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Diane Burko: Glacial Perspectives

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Sunday, 01 December 2013
Diane Burko: Glacial Perspectives

I want to seduce the viewer with my painting of the landscape and then subtly engage them in contemplating its survival.

For over 40 years, Diane Burko has travelled around the Americas and Europe, taking photographs and making sketches of volcanoes, hot spring fissures, glaciers, mountains, and rain forests in order to paint these landscapes in her Philadelphia studio.

In 2013 Burko was invited to join research voyages to Antarctica and the Arctic in the company of other artists, scientists and journalists. These trips have given her unprecedented access to the far reaches of our planet and the opportunity to continue her ongoing study of glacial geology and climate change. Her recent work combines research with on-site visits and transforms layers of visual and technical data into dynamic visions of some of the most extreme landscapes on earth.  These paintings turn aside the distracting political debates that surround our discussions of global warming to call attention to the visual facts of retreating glaciers, melting ice caps, and rising sea levels.

This exhibition was organized by Donna Gustafson, Andrew W. Mellon Liaison for Academic Programs and Curator, with the assistance of Kelsey Brosnan and Jenevieve DeLosSantos, PhD candidates in Art History, Rutgers, and Andrew W. Mellon Summer Interns, and Faye Doelling, Undergraduate Intern. The exhibition is supported by an endowment fund established by the Andrew W. Mellon Foundation.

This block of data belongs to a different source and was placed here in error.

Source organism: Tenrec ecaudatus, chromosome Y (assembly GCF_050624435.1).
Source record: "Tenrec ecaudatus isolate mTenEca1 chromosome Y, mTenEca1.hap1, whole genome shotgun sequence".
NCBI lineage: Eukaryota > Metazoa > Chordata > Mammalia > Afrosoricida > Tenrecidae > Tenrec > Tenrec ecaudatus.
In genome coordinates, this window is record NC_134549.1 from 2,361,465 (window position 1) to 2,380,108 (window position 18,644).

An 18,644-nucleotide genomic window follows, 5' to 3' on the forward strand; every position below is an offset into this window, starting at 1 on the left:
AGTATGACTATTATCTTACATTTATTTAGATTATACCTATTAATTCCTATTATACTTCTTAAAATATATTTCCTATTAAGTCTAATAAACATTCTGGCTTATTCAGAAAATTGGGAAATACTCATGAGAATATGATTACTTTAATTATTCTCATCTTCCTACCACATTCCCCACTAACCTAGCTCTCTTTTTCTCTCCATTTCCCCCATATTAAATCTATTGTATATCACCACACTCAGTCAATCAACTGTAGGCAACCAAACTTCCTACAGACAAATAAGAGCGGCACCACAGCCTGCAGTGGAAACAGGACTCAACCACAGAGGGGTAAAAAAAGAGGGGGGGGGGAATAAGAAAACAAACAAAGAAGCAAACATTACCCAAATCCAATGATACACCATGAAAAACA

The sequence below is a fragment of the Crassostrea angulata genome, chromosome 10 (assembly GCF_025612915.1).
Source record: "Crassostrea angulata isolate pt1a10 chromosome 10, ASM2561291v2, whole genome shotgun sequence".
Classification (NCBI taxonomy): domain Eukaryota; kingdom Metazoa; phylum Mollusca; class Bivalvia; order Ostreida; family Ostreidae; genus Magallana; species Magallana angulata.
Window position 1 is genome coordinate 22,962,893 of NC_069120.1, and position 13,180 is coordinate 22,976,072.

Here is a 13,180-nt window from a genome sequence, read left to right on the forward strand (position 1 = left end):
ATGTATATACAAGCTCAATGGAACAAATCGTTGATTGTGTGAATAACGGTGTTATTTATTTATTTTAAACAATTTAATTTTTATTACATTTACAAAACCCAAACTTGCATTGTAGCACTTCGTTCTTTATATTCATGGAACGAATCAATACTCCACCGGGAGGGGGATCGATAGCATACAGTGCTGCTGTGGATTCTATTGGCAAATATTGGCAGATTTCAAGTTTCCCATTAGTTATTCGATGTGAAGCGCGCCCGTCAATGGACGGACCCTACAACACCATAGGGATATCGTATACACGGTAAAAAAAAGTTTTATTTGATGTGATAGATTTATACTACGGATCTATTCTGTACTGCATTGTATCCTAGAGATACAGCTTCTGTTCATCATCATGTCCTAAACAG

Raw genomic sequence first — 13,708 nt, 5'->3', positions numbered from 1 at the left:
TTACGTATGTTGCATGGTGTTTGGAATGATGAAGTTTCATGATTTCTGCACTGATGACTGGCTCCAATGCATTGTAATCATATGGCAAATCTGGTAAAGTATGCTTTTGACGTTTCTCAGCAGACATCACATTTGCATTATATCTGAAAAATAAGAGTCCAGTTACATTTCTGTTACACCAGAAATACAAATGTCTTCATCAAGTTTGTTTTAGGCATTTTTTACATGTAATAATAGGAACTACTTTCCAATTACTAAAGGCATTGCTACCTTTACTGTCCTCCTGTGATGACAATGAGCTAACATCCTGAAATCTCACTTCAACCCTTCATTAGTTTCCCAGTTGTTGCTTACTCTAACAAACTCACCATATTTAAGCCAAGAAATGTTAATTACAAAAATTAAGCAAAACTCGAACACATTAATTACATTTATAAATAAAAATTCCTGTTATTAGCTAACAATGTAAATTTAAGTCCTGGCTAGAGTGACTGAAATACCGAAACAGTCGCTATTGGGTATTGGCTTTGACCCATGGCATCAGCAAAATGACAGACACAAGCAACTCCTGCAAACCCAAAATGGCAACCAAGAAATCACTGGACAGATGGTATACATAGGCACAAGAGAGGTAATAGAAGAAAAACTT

Related programs are part of the larger series "Polar Perspectives on Art and Science" which include collaborations with the Edward J. Bloustein School of Planning & Public Policy, Department of Geography, Rutgers Climate Institute, and the Centers for Global Advancement and International Affairs (GAIA Centers) at Rutgers University.  The exhibition is a focus of the Byrne Seminar “Arctic Lens: A Journey to the Great North through Film” taught by professors Asa Rennermalm (Geography) and Hal Salzman (Bloustein School of Planning and Public Policy) in the Spring of 2014.  A lecture series connecting art, science, and discussions of climate change will be presented at the Zimmerli Art Museum and at other venues throughout the university; please check the Zimmerli lecture website and Rutgers Climate Institute http://climatechange.rutgers.edu for more specific information.    As part of the larger series, a screening of  the film, "Chasing Ice" followed by a panel of distinguished faculty, will be held at the Rutgers Cinema, Livingston Campus, October 23, 2013 co-sponsored by all the partners mentioned as well as the Department of Geography, Consortium of Universities for the Advancement of Hydrologic Sci, Inc. Let Us Talk About Water, and the Cook Campus Dean.

Zimmerli's webpage for this exhibit can be found here.

Zimmerli's homepage is here and for the museum's hours, see here.
Location Zimmerli Art Museum, 71 Hamilton Street at George Street, College Avenue Campus
Contact Donna Gustafson, Tel 848.932.7237, ext. 26774, gustafson(at)zimmerli.rutgers.edu


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